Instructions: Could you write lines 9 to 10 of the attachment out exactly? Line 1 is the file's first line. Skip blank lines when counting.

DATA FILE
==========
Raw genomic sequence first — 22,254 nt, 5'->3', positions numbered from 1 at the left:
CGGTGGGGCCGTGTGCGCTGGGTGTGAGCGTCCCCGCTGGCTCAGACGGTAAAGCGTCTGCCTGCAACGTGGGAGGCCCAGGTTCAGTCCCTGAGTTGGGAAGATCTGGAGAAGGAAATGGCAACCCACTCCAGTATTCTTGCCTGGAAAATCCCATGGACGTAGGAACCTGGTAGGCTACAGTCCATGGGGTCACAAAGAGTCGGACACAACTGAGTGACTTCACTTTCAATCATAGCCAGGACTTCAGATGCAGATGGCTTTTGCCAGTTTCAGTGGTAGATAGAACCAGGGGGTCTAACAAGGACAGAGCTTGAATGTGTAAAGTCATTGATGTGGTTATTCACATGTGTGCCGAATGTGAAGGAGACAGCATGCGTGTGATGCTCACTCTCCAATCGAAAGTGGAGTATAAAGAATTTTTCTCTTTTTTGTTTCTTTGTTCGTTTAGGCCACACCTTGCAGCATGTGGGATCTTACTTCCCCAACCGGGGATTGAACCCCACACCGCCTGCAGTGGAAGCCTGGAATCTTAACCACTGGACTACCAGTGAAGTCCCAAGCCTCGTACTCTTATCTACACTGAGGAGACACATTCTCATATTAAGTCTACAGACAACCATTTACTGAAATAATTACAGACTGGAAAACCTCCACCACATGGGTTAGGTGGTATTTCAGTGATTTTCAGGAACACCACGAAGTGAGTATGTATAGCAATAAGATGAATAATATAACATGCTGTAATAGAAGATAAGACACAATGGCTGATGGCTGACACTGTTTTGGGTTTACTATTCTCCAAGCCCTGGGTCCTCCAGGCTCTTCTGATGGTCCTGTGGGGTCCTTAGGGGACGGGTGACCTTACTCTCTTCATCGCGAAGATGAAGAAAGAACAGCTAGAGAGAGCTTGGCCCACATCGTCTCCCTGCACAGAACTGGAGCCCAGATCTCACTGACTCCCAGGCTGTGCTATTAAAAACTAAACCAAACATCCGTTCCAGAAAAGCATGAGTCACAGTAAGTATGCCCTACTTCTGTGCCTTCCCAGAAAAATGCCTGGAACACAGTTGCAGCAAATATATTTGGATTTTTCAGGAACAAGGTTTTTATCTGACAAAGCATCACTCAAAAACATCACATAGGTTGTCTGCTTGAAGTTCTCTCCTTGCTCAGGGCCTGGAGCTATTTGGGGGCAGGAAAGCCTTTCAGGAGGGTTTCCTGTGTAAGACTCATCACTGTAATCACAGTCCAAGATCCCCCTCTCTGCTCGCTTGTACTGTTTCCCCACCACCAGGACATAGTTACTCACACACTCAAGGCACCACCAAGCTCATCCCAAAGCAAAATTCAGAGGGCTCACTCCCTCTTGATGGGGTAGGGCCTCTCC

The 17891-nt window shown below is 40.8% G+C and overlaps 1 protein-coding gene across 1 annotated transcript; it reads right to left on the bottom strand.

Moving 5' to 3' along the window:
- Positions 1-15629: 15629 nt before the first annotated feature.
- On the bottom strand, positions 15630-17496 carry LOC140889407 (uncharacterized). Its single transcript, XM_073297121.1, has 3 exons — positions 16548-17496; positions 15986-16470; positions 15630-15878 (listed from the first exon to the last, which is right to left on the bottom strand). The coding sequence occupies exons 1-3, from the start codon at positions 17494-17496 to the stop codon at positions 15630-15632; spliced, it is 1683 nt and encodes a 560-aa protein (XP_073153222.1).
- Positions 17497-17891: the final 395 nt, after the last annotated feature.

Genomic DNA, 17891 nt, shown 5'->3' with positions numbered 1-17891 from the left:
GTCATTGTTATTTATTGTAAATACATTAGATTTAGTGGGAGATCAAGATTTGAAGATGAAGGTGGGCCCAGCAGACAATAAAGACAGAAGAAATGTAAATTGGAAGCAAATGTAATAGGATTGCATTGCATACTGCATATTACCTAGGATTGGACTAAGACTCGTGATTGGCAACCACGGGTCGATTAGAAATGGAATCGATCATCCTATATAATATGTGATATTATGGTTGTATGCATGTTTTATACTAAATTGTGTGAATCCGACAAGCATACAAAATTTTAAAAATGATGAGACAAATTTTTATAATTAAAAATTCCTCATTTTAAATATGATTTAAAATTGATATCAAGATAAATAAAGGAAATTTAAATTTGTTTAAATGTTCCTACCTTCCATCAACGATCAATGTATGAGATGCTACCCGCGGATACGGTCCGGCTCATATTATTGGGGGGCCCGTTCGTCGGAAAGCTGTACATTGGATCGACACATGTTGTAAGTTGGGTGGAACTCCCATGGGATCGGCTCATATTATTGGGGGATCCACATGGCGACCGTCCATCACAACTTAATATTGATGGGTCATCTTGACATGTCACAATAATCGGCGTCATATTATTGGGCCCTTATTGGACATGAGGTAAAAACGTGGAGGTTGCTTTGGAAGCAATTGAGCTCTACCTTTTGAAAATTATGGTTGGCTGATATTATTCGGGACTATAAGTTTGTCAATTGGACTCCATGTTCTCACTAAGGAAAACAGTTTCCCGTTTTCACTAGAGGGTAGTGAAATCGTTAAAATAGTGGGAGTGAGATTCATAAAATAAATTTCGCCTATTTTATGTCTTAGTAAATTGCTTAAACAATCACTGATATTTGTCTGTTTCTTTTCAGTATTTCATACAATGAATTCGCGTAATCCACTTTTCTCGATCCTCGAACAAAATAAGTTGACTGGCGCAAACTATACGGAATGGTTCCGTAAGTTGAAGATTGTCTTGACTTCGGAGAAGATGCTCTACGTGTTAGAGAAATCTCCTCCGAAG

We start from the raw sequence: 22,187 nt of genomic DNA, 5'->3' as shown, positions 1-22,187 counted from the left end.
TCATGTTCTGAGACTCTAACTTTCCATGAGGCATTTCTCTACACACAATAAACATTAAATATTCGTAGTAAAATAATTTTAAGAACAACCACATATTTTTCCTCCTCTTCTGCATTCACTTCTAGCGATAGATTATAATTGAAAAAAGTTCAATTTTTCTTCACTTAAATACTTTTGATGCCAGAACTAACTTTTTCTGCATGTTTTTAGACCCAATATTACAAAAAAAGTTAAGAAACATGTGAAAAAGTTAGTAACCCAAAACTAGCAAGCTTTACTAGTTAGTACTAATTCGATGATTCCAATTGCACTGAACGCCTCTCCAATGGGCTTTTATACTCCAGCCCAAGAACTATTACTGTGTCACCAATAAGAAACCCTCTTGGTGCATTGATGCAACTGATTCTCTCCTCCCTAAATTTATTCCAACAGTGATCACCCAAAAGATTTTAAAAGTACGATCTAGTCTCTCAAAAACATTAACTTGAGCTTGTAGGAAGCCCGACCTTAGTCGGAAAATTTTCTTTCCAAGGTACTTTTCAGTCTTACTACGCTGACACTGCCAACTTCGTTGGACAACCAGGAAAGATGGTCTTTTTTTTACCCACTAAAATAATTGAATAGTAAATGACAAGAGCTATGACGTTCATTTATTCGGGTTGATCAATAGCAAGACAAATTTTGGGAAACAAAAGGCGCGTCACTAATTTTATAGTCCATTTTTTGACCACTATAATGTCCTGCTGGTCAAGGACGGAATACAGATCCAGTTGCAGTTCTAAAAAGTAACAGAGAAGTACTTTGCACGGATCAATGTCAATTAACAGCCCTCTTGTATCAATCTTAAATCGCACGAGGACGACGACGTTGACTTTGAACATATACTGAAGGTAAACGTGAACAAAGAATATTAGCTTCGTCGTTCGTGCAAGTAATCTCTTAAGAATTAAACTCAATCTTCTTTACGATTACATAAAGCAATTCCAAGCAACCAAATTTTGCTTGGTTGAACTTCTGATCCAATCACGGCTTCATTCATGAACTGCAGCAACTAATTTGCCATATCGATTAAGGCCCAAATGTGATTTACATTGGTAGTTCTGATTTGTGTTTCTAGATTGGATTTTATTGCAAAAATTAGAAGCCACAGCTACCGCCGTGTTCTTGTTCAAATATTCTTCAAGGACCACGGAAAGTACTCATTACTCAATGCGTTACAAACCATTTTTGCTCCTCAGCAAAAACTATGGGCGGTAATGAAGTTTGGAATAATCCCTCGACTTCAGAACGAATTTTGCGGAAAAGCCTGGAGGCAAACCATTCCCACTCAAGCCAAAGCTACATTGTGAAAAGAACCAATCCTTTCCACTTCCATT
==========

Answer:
GTCATTGTTATTTATTGTAAATACATTAGATTTAGTGGGAGATCAAGATTTGAAGATGAAGGTGGGCCCAGCAGACAATAAAGACAGAAGAAATGTAAATTGGAAGCAAATGTAATAGGATTGCATTGCATACTGCATATTACCTAGGATTGGACTAAGACTCGTGATTGGCAACCACGGGTCGATTAGAAATGGAATCGATCATCCTATATAATATGTGATATTATGGTTGTATGCATGTTTTATACTAAATTGTGTGAATCCGACAAGCATACAAAATTTTAAAAATGATGAGACAAATTTTTATAATTAAAAATTCCTCATTTTAAATATGATTTAAAATTGATATCAAGATAAATAAAGGAAATTTAAATTTGTTTAAATGTTCCTACCTTCCATCAACGATCAATGTATGAGATGCTACCCGCGGATACGGTCCGGCTCATATTATTGGGGGGCCCGTTCGTCGGAAAGCTGTACATTGGATCGACACATGTTGTAAGTTGGGTGGAACTCCCATGGGATCGGCTCATATTATTGGGGGATCCACATGGCGACCGTCCATCACAACTTAATATTGATGGGTCATCTTGACATGTCACAATAATCGGCGTCATATTATTGGGCCCTTATTGGACATGAGGTAAAAACGTGGAGGTTGCTTTGGAAGCAATTGAGCTCTACCTTTTGAAAATTATGGTTGGCTGATATTATTCGGGACTATAAGTTTGTCAATTGGACTCCATGTTCTCACTAAGGAAAACAGTTTCCCGTTTTCACTAGAGGGTAGTGAAATCGTTAAAATAGTGGGAGTGAGATTCATAAAATAAATTTCGCCTATTTTATGTCTTAGTAAATTGCTTAAACAATCACTGATATTTGTCTGTTTCTTTTCAGTATTTCATACAATGAATTCGCGTAATCCACTTTTCTCGATCCTCGAACAAAATAAGTTGACTGGCGCAAACTATACGGAATGGTTCCGTAAGTTGAAGATTGTCTTGACTTCGGAGAAGATGCTCTACGTGTTAGAGAAATCTCCTCCGAAG

We start from the raw sequence: 22,187 nt of genomic DNA, 5'->3' as shown, positions 1-22,187 counted from the left end.